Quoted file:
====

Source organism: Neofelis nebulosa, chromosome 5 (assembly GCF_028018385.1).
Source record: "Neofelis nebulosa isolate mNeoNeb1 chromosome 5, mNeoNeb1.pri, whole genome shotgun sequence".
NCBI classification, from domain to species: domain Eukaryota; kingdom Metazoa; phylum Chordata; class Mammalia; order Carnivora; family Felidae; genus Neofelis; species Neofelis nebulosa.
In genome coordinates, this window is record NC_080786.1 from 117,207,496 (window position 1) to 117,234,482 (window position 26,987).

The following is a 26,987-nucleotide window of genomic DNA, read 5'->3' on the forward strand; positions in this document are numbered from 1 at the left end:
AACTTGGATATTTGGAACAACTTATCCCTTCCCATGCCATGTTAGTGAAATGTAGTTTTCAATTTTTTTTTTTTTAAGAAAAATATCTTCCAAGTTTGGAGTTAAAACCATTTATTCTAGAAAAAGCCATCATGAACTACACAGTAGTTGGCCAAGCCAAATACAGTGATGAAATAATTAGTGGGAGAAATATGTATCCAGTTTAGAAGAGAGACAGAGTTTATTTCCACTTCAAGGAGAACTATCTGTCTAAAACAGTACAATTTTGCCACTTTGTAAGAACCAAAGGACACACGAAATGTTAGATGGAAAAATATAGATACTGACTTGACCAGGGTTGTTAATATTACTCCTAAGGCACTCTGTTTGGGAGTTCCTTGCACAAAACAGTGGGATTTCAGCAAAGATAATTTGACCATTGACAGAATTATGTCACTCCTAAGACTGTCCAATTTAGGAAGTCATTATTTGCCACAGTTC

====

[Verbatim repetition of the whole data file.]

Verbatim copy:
Source organism: Neofelis nebulosa, chromosome 5 (assembly GCF_028018385.1).
Source record: "Neofelis nebulosa isolate mNeoNeb1 chromosome 5, mNeoNeb1.pri, whole genome shotgun sequence".
NCBI classification, from domain to species: domain Eukaryota; kingdom Metazoa; phylum Chordata; class Mammalia; order Carnivora; family Felidae; genus Neofelis; species Neofelis nebulosa.
In genome coordinates, this window is record NC_080786.1 from 117,207,496 (window position 1) to 117,234,482 (window position 26,987).

The following is a 26,987-nucleotide window of genomic DNA, read 5'->3' on the forward strand; positions in this document are numbered from 1 at the left end:
AACTTGGATATTTGGAACAACTTATCCCTTCCCATGCCATGTTAGTGAAATGTAGTTTTCAATTTTTTTTTTTTTAAGAAAAATATCTTCCAAGTTTGGAGTTAAAACCATTTATTCTAGAAAAAGCCATCATGAACTACACAGTAGTTGGCCAAGCCAAATACAGTGATGAAATAATTAGTGGGAGAAATATGTATCCAGTTTAGAAGAGAGACAGAGTTTATTTCCACTTCAAGGAGAACTATCTGTCTAAAACAGTACAATTTTGCCACTTTGTAAGAACCAAAGGACACACGAAATGTTAGATGGAAAAATATAGATACTGACTTGACCAGGGTTGTTAATATTACTCCTAAGGCACTCTGTTTGGGAGTTCCTTGCACAAAACAGTGGGATTTCAGCAAAGATAATTTGACCATTGACAGAATTATGTCACTCCTAAGACTGTCCAATTTAGGAAGTCATTATTTGCCACAGTTC